e. Religious and National Identity: Hebrew played a significant role in shaping National and Religious identity. On the other hand, Aramaic did not shape any “cultural message” (Cf. Rabin). Love of Hebrew was fuelled by messianic ideology.

Not surprisingly, there were efforts to preserve Hebrew by promoting its usage through emotional appeals. Hebrew became a symbol of Nationalist pride and loyalty to the Jewish cause with the Maccabean revolt.

This may, perhaps, explain why most texts in Qumran were in Hebrew when most Palestinian Jews were speaking Aramaic. The Essene community was closely related to the Maccabean Revolt. 

Hebrew, thus, played a significant role in shaping the National and Religious ethos of the Jewish people. Hebrew usage was definitely a marker of Religious and National identity.

SO, WAS IT ARAMAIC OR HEBREW?

Jesus taught in all the villages,  towns and Cities ( (Mk 6:6f, Mk.6:56f) in and around Galilee (Mk. 4:33f;). He was popularly known as “ teacher” (Mk.9:6; 10:17) all over Galilee and almost everyone who heard him was amazed (Mk 1: 22),

The New Testament records several Aramaic words and phrases of Jesus:

  • Talitha kum – Ταλιθὰ κούμ (Mk 5:41)
  • Ephphatha (Ἐφφαθά) Mk 7:34
  • Abba (Ἀββά[ς]) Mk 14:36
  • Raca (Ρακά) Matt 5:22
  • Mammon (Μαμωνάς) Matt. 6:24
  • Eli, Eli, lema sabachthani (Ἠλί, Ἠλί, λιμὰ σαβαχθανί) Matt. 27:46; Mk. 15:34

Moreover, Jesus even taught in the Synagogues in Galilee and was hugely popular (Mk. 1:28). Jesus could have generally spoken Aramaic since Aramaic was the cultural preference for casual conversations and the Marketplace. In any case, it was the common people’s language in Galilee.

It could be that Jesus commonly spoke Aramaic but probably used Hebrew in religious settings. The New Testament alludes to Jesus’ knowledge of Hebrew.

Boy Jesus’ debate with teachers (Lk. 2: 4f) requires advanced knowledge of Hebrew Scripture. The reference to the “increase in wisdom and in stature, and in favour with God and man” ( Lk. 2:53) could be read as increasing in literary abilities and social acceptance of his scholarship and Scriptural insights”.

The public reading of Scripture (Lk 4: 14f) is also evidence of his ability to read the Hebrew Scriptures. He regularly taught at Synagogues (Mk 1:21), and his teaching style was remarkably different from the other religious teachers (Mk 1:22).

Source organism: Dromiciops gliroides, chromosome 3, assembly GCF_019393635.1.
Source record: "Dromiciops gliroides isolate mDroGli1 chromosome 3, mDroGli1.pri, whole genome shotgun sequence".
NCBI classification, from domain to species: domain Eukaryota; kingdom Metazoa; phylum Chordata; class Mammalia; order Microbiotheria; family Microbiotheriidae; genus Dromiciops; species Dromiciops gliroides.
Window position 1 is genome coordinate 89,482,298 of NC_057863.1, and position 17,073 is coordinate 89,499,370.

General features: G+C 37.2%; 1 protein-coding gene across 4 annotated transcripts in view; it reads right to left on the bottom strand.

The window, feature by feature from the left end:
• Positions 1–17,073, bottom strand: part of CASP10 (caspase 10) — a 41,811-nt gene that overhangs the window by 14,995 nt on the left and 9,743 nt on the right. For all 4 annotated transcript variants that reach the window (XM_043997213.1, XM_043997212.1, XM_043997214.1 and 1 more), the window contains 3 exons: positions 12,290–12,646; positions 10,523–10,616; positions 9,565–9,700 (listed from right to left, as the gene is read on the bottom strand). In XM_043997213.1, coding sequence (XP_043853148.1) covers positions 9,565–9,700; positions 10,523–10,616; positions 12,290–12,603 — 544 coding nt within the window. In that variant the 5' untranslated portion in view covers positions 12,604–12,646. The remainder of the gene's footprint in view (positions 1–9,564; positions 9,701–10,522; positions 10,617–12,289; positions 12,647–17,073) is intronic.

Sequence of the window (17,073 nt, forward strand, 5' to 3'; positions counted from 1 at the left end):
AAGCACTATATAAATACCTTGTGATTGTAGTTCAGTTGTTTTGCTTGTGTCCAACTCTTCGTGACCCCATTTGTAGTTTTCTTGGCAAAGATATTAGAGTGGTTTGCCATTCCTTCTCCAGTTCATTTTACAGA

He interacted with individual Jewish leaders (Jairus Mt 9:18f, Mk 5:21f;  Nicodemus Jn 3:1f) and debated with various Jewish Religious groups (Mk 2:6; Mt 12:2). Jesus also ministered in the Region of Judea (Mk.10:1) and beyond Jordan.

Jesus’ intimate Scriptural knowledge, his ministry in Judea, and his interaction with Jewish leaders could indicate his familiarity with spoken as well as literary Hebrew. But, interestingly, the Hebrew during the time of Jesus was Mishnaic Hebrew, which bore an influence of Aramaic. 

CONCLUSION

It appears that Jesus was more at home in Aramaic. His Galilean-Aramaic, with its distinct regional twang, helped him better communicate story-truths with rural audiences. However, He could also read Hebrew Scripture, re-call specific passages   (Lk. 4:14f; Mk. 2:23f; Mk. 7: 1f; Mk. 12: 35f), ingeniously reinterpret religious traditions, and debate with Religious Scholars. It is quite possible that Jesus spoke Hebrew with the Judean Jewish elite and Jewish Religious leaders.  

In my view, Jesus spoke both Aramaic and Hebrew (and possibly Greek too). He selectively used languages depending on his listeners. Jesus was probably not swayed by appeals to Hebrew Nationalism but he might have been aware of Nationalist ideology (as one of his disciples was a Zealot – Lk 6:15, Acts 1:13)  

The Socio-linguistic study of First-Century Galilee helps to uncover the underlying politics surrounding National identity, Social class, and the Urban-Rural divide at the time of Jesus. The insights drawn can richly benefit us, particularly those of us who live in contexts where language choice shapes Ethnic/National Identity, language type feeds a regional bias, and accent betrays caste/ class. 

FURTHER READING

Fitzmyer, Joseph A. “The Languages of Palestine in the First” (Chapter 2) in A Wandering Aramean: Collected Aramaic Essays. 1979.

Marc Turnage, “The Linguistic Ethos of the Galilee in the First Century C.E.” in Buth, Randall, and R. Steven Notley. The Language Environment of First Century Judaea: Jerusalem Studies in the Synoptic Gospels. 2014.

Ong, Hughson T. The Multilingual Jesus and the Sociolinguistic World of the New Testament. 2016.

Serge Ruze, “Hebrew versus Aramaic as Jesus’ Language: Notes on Early Opinions by Syriac Authors” in Buth, Randall, and R. Steven Notley. The Language Environment of First Century Judaea: Jerusalem Studies in the Synoptic Gospels. 2014.


www.lumoproject.com / LUMO Photo taken from www.freebibleimages.org

Samuel Thambusamy is a PhD candidate with the Oxford Center for Religion and Public Life.